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Egypt's unrestrained democracy

The Egyptian revolution has paved the way for a democracy based on liberation from economic exploitation, political repression and ideological hegemony

Wael Gamal , Wednesday 17 Jul 2013
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Time magazine chose the people of Egypt as its cover story in the last issue. The magazine divided a magnificent photograph of the masses on the streets demanding the ouster of Mohamed Morsi into two: one titled "World’s best protesters" and the second shaded in red as the "World’s worst democrats".

The magazine concluded "The street rules," according to its lead story; it had ousted Mubarak the dictator, shortened military rule, and then the crowd took over again, persuading “the military to remove President Mohamed Morsi after his first and only year in office.”

And this is supposedly a bad example of democracy.

The Egyptian uprising on 30 June triggered wide domestic debate about the meaning of democracy. The pro-Morsi protesters in Rabaa Al-Adawiya raise the banner of the ballot box as the source of political legitimacy, describing what happened as a "military coup" against the will of the people. But, as Time put it, they forget that they and their constitutional legitimacy came to power in the very same way in January 2011, followed by 18 months of military rule.

They also forget the pledge and contract they made in order for voters to elect President Morsi (more than half of them did so apprehensively), which the president, his party and government ignored for an entire year.

In opposition to Rabaa is the view of the military and their political allies who are mapping out a new transitional phase, arguing the street is demanding change and the people cannot be ignored. But since 3 July, they too are moving, negotiating and operating in complete obscurity and greatly marginalising the street. In fact, Tamarod (Rebel) movement, which had collected millions of signatures to a petition for early presidential elections, did object to the path that delays presidential elections until the last phase.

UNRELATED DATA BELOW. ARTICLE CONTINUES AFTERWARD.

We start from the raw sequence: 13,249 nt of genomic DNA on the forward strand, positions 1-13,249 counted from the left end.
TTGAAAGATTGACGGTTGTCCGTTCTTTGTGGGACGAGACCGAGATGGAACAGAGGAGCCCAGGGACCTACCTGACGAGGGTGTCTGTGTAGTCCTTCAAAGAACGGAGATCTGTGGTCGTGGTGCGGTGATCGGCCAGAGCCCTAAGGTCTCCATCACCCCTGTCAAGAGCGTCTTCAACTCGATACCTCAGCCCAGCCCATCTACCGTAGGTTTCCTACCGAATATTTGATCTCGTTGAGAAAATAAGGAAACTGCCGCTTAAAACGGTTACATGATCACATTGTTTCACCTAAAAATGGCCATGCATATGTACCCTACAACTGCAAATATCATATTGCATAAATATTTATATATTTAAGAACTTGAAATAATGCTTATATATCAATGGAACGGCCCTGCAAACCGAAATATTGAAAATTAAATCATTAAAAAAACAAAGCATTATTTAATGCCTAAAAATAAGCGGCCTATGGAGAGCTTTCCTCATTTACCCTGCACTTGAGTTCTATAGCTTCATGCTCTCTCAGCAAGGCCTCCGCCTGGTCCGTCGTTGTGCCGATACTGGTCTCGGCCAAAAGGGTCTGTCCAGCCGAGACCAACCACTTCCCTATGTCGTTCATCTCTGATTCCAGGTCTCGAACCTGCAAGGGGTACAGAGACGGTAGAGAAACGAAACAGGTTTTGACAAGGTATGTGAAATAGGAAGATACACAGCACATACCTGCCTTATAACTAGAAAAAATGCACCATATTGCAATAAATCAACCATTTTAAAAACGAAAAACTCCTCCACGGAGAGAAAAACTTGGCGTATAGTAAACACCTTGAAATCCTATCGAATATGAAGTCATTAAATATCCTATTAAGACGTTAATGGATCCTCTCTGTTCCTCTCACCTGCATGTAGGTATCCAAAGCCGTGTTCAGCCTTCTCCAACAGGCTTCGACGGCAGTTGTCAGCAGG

The debate about the meaning of democracy comes at an extraordinary time. In Egypt, it comes in the wake of a revolution that overthrew Mubarak rule and continues to battle the tyranny of his regime that remained. It also coincides with a crisis in democracy around the world after the 2008 world economic crisis hammered the last nail in the coffin of the theory of the "end of History" — less than 20 years after it appeared.

Not only did the economic crisis, which began with financial symptoms, result in uncovering structural flaws and distortions of the market economy model, but day after day it unmasks the political model of capitalist democracy that accompanies it.

The worst democrats?

Which democracy are we talking about here? Prominent thinker Abdel-Wahab Al-Messeiri tells us in an article published in October 2004, titled “Democracy and value,” that: “Democracy is commonly defined as a political system that allows all citizens who have the right to vote to participate in decisions that affect their individual and collective lives in any social or political domains. Democracy is also defined as a political format built on the principles of governing through the acceptance and approval of the citizenry, based on the fact that the legitimacy of the government is directly or indirectly rooted in the will of the majority, if not all of society. This model of representative democracy requires several preconditions, such as free elections, confidential voting, equal opportunities among candidates, as well as legal equality, freedom of expression, publication and assembly.”

El-Messeiri deftly highlights the difference between what he calls the active model — the one actually being applied, which suffices with a democratic process that a few elite belonging to a social alliance skilfully manoeuvre, and combines the power of economics, media and suppression — and the ideal model.

Even the ideal model is not based on a transient abstract principle of history. Capitalist democracy and its parties, process and ballot boxes — which are all milestones in the history of mankind — was most likely snatched after a centuries-long struggle of mass action. It is a historical product that can be adapted and improved, and transcended.